The Termination of Employment and Severance Pay Act stipulates notice period, conditions to allow for redundancy and termination, the requirement to consult with a union prior to severing for redundancy, and the formula for redundancy benefits. It sets out reasons that do not constitute good or sufficient cause for dismissal or disciplinary action.
The Labour Act makes provisions concerning industrial disputes. It empowers designated officers to enter any premises where workers are employed to conduct inspections of the premises to ensure compliance with regulations concerning wages, hours of work and other conditions of service.
The Holidays with Pay Act sets out entitlement to annual holiday for workers while the Wages Council Act sets out minimum wages to be paid to various categories of workers.
The Licensed Premises Act and the Labour (Conditions of Employment of Certain Workers) Act sets out hours of work and other conditions of service for workers employed in hotels, spirit shops, restaurants, parlours and taverns.
The Employment of Young Persons and Children Act sets the minimum age for admission to employment and other conditions for employment of young persons and children.
The Prevention of Discrimination Act provides for the elimination of discrimination in employment, training, recruitment and membership of professional bodies as well as the promotion of equal pay to men and women who perform work of equal value
The Accidental Death and Workmen’s Compensation Act sets out what should and should not be taken into account when awarding damages for industrial death or injury. It allows persons to sue for compensatory damages notwithstanding that they receive compensation from the state operated insurance scheme.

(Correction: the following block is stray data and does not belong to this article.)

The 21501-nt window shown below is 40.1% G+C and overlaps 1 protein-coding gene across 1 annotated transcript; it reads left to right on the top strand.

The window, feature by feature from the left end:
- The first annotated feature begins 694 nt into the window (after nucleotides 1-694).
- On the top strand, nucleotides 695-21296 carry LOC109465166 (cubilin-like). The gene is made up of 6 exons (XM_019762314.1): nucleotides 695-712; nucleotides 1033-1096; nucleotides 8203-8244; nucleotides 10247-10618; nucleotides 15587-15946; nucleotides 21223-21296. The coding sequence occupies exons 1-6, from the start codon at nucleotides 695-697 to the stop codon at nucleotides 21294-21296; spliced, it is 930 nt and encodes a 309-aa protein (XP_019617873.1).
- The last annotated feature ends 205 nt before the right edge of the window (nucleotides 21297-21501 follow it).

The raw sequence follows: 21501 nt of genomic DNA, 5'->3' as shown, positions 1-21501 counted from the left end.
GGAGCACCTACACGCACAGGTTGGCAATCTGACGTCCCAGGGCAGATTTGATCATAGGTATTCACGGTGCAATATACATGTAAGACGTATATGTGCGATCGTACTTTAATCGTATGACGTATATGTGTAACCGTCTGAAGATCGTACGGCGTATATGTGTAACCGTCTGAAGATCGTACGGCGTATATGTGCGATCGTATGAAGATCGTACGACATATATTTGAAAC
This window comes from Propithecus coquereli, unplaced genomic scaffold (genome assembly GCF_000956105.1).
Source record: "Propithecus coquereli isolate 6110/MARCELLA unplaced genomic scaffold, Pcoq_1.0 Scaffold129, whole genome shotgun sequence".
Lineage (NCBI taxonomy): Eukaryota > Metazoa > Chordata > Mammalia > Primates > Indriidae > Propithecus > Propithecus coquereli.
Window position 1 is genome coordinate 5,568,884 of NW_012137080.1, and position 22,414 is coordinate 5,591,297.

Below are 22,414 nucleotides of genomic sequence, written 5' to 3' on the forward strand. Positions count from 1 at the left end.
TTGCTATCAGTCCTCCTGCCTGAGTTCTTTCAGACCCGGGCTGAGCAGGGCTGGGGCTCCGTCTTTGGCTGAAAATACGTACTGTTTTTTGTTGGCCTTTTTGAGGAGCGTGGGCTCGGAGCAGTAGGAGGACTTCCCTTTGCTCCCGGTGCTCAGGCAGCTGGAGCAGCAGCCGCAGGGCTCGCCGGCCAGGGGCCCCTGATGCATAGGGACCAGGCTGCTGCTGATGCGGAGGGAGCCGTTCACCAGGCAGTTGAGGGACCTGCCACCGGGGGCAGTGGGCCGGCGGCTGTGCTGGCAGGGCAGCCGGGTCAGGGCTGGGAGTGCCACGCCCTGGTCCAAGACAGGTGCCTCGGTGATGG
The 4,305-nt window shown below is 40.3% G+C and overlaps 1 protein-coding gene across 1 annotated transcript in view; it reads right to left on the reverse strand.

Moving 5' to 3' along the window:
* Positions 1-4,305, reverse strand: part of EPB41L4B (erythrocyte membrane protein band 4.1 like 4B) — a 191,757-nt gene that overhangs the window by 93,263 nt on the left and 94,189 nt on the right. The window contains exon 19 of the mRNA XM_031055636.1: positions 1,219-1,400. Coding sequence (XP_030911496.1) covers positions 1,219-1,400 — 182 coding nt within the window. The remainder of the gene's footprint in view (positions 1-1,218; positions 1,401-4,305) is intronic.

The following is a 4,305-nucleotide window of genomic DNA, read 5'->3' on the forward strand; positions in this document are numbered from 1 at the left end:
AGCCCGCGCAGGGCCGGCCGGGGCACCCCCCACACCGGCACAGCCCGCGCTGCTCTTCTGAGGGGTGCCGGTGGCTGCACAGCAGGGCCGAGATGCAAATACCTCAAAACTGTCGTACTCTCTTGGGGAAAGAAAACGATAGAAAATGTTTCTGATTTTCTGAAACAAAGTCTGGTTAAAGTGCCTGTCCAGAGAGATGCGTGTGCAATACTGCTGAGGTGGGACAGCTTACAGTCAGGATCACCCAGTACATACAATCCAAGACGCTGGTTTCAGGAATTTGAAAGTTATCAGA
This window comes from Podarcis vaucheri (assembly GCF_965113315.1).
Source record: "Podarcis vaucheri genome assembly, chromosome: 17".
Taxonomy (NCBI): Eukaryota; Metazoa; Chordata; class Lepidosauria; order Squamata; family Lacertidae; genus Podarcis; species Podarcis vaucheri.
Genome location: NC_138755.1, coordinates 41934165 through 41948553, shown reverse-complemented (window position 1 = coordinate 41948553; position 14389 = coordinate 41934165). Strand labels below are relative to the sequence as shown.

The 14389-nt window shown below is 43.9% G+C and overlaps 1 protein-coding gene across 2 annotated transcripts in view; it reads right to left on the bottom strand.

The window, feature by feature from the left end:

The Occupational Safety and Health Act requires employers and employees to ensure a safe work environment and for the appointment of safety committees in workplaces.
Private Pension Funds are regulated by the Insurance Act 1998 and by the Savings Schemes Act, 1983. Together with the Income Tax Act 1929 these two pieces of legislation form the principal laws that govern private pension schemes in Guyana.
Pension plans are addressed in Part XVI of the Insurance Act, 1998 (sections 101 to 113). These provisions mostly deal with plan registration
Public Sector Pension funds are governed by a wide cross section of Acts. See for example, Teachers’ Pension Act, Ch. 39:05 which governs pensions for teachers.
There is a draft Pensions Act, which is currently being circulated as part of the consultation process. The legislation concerns the regulation of private pension schemes and the consolidation of existing legislation governing this sector. It is not available for public consultation yet.
The National Insurance Scheme requires employee contributions of 5.6% of actual wage/salary up to a ceiling of $158,159.00 per month ($36,498.00 per week) as of January 2014 and employer contributions of 8.4%.
The pension related benefits include:
Old Age Pension
The Insured Person must have, at a minimum, paid not less than 150 contributions. Additionally, the insured person must have paid or been credited with, or paid and been credited with not less than 750 contributions.
The weekly rate of Old Age Pension is 40% of the relevant wage, supplemented by an additional 1% of that wage for each group of fifty Contributions in excess of seven hundred and fifty (750) Contributions.
Old Age Grant (lump sum)
The Insured Person must have paid not less than fifty (50) contributions. Old Age Grant is a lump-sum payment equal to one-twelfth (1/12) of the Average Annual Insurable Earnings for each group of fifty (50) Contributions, whether paid or credited or paid and credited.
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